Surf City Business Owner Overcomes Brain Injury, Adapts to ‘New Normal’ and Launches Nonprofit

By Sarah Hodgson | Jul 10, 2019
Photo by: Ryan Morrill Nancy Norton, owner of The Good Life in Surf City.

Surf City, NJ — In 2015, Nancy Norton, owner of The Good Life in Surf City, was hit by a car and suffered a concussion, a brain injury from which it would take her almost four years to recover. The light at the end of the dark, seemingly-infinite tunnel of rehabilitation? The launch of her nonprofit “Do Good Foundation,” which brings mindfulness, gratitude and meditation to children.

As a former market research director for L’Oréal, Norton would pore over spreadsheets and numbers, analyzing data and digits on a regular basis. After her accident, however, Norton found it hard to focus on even the simplest of tasks. Her executive functioning, cognitive functioning, memory and vestibular movements were affected. She suffered severe headaches, struggled to complete basic chores without losing her balance and had trouble taking inventory at her Surf City boutique. For about three months following the incident, Norton was forced to remove herself from work.

Over months and months, she made visits to a variety of specialists: neurologists, head injury physicians and vestibular treatment professionals. On her list was the renowned Amen Clinics in New York, founded by Daniel Amen, a physician who served as a consultant for the 2013 Will Smith film “Concussion.” She even went as far as Texas for treatments, nearly a year after her accident in the summer of 2016.

Following treatment in Texas, ever-the-researcher Norton found specialists in Edison who could help with her persistent headaches. Little by little, she was making her way back to a life of normalcy, or so she thought. Three years after her accident in 2018, when Norton had finally felt like she was learning to manage her relentless concussion symptoms, she was diagnosed with Meniere’s Disease, an inner ear disorder associated with severe vertigo. She was forced to partake in vestibular rehabilitation for a second time.

“At one point I said, ‘What did I do wrong? What did I not learn the first time around? There’s gotta be another lesson here and I missed it.’”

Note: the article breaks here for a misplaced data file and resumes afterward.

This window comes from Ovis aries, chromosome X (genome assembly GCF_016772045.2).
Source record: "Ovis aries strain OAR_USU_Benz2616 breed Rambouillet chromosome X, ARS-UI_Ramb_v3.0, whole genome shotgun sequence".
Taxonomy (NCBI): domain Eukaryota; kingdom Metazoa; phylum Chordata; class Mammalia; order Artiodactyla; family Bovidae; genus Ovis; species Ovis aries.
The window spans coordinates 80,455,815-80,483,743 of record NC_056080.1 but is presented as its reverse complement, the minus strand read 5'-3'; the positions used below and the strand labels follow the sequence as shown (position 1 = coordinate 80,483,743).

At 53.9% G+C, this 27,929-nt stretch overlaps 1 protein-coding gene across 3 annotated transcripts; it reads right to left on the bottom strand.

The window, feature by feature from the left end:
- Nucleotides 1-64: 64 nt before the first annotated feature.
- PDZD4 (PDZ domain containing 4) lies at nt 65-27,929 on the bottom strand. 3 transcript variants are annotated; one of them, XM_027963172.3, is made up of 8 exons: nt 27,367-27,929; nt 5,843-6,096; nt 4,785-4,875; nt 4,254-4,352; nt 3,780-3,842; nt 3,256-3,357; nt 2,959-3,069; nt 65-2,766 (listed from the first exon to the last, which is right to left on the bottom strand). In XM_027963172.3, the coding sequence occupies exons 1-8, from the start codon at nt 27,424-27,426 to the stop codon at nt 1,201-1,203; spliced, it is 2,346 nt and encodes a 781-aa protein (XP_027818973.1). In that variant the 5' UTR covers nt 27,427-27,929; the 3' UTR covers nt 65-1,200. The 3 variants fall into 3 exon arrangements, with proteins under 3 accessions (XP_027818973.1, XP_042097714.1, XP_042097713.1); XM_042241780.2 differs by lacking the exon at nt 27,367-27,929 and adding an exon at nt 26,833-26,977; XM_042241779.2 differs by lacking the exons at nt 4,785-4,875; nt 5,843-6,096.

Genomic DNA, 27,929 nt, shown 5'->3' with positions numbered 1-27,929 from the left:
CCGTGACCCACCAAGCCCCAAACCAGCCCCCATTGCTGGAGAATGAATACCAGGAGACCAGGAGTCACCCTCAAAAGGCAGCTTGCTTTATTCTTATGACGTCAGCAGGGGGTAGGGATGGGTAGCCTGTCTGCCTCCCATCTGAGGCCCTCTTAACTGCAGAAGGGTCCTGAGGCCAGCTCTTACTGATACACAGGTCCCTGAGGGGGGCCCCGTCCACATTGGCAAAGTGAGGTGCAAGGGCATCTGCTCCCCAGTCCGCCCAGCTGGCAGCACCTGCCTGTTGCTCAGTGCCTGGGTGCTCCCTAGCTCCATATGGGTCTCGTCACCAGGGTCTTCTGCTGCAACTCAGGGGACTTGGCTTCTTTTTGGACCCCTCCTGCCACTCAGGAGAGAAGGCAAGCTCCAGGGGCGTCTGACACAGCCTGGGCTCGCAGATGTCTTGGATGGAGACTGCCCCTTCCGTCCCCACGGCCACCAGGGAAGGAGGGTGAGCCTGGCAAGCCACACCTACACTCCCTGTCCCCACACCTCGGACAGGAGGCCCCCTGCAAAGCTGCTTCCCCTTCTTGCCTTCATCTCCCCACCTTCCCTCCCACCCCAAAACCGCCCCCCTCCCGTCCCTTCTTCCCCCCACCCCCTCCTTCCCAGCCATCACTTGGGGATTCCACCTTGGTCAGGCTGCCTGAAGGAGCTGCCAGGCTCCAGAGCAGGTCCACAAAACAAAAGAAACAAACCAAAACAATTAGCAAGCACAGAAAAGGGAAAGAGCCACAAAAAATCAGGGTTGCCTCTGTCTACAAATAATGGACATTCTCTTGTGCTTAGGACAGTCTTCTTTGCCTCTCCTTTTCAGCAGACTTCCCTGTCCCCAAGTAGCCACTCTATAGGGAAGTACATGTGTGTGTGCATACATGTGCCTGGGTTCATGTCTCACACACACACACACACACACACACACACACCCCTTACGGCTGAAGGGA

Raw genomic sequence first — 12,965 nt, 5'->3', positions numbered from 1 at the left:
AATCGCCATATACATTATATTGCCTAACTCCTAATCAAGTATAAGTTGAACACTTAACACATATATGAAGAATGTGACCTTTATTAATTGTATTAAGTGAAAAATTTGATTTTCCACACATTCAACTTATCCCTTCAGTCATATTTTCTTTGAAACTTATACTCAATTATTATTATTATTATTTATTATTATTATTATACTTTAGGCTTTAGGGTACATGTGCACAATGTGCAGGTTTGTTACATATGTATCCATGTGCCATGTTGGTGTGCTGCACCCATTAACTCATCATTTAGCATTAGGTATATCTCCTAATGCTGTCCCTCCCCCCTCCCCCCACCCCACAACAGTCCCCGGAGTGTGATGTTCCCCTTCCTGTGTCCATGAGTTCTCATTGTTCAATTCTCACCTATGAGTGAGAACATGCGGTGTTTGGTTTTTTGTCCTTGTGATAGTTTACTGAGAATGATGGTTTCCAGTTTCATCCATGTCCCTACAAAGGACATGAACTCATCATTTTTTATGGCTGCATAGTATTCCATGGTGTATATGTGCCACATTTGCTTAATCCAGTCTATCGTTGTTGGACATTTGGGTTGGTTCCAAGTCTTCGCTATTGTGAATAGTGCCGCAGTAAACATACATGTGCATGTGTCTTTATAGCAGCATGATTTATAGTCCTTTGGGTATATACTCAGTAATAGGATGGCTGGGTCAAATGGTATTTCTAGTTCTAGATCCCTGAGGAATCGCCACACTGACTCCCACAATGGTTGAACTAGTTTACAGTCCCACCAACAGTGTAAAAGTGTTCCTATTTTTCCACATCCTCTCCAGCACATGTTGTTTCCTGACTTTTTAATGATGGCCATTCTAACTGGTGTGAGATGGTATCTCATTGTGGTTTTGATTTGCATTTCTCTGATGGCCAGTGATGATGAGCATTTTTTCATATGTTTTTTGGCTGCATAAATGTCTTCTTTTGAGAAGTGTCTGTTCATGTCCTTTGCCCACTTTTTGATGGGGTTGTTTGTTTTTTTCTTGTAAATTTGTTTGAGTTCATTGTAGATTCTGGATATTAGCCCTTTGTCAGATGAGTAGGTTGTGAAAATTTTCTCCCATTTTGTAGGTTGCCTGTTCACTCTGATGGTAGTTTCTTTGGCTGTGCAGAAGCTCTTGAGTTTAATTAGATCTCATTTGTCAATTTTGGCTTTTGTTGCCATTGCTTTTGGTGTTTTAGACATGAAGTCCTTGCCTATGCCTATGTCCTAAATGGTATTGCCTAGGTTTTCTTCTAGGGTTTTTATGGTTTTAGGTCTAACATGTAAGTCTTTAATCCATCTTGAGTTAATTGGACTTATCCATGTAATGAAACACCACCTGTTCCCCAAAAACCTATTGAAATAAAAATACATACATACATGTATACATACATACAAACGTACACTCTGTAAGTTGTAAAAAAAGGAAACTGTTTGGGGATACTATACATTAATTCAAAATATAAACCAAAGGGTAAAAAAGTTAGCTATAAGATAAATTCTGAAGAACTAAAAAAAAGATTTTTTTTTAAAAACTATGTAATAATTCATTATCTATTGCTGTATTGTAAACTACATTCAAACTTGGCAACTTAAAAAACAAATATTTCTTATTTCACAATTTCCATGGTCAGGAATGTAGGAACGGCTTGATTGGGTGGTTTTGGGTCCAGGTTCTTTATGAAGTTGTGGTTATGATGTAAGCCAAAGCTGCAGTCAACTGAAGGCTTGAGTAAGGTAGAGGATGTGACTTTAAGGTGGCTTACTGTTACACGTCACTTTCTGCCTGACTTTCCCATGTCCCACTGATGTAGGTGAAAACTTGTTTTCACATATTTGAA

Since her concussion and diagnosis, Norton finally feels confident about returning to work at The Good Life this summer. When asked if she felt better, she laughed and said, “I hope so.”

“I may get de-focused, but that’s OK. I just pull myself back and refocus.”

Cruising along recovery road, Norton finally has time to redirect her efforts to her pre-accident project: the Do Good Foundation, a 501(c)(3) nonprofit that brings mindfulness, kindness, gratitude and positive thinking to young kids. The initiative will help children deal with daily struggles, self-esteem issues and anxiety. Through mindfulness training and cathartic exercises, Norton’s Do Good Foundation could help eliminate behavioral issues and even improve academic performance.

Norton, an avid practitioner of meditation herself, was inspired to start the Do Good Foundation years ago, when her 10-year-old grandson asked her to help him meditate. It was then that Norton realized that anxiety and depression aren’t exclusive to adults.

This summer, she’s been invited by the Toms River School District to bring mindfulness to middle school-aged kids. She hopes that her positivity training will help children the same way it helped her overcome her head injury.

For the local boutique owner, mindfulness and meditation were health management methods long before her accident. “I’m so thankful that I had it as part of my practice, because it allowed me to be more focused, more centered, more balanced, and not let the inner gremlin take over. That’s what it’s all about.”

So were the accident and Meniere’s diagnosis fate? Was Norton meant to endure this struggle so that she’d be better equipped to launch and run her nonprofit?

“That’s what all of my friends say,” she said. “But without a doubt, I’m better equipped now. I just keep thinking, all of it had to get put on hold. I think that’s kind of why I got hit. To slow me down.” To get it right.

While some may fail, understandably, at maintaining a positive attitude through hurdles like the ones Norton’s been dealt, she asserts that optimism is essential for healing. Norton is gracious, humorous, soft spoken yet deliberate, projecting her positivity in a calming, luminescent orb around her. She practices what she preaches.

“When you hold onto that anger, you do not heal. That’s the bottom line.”

— Sarah Hodgson

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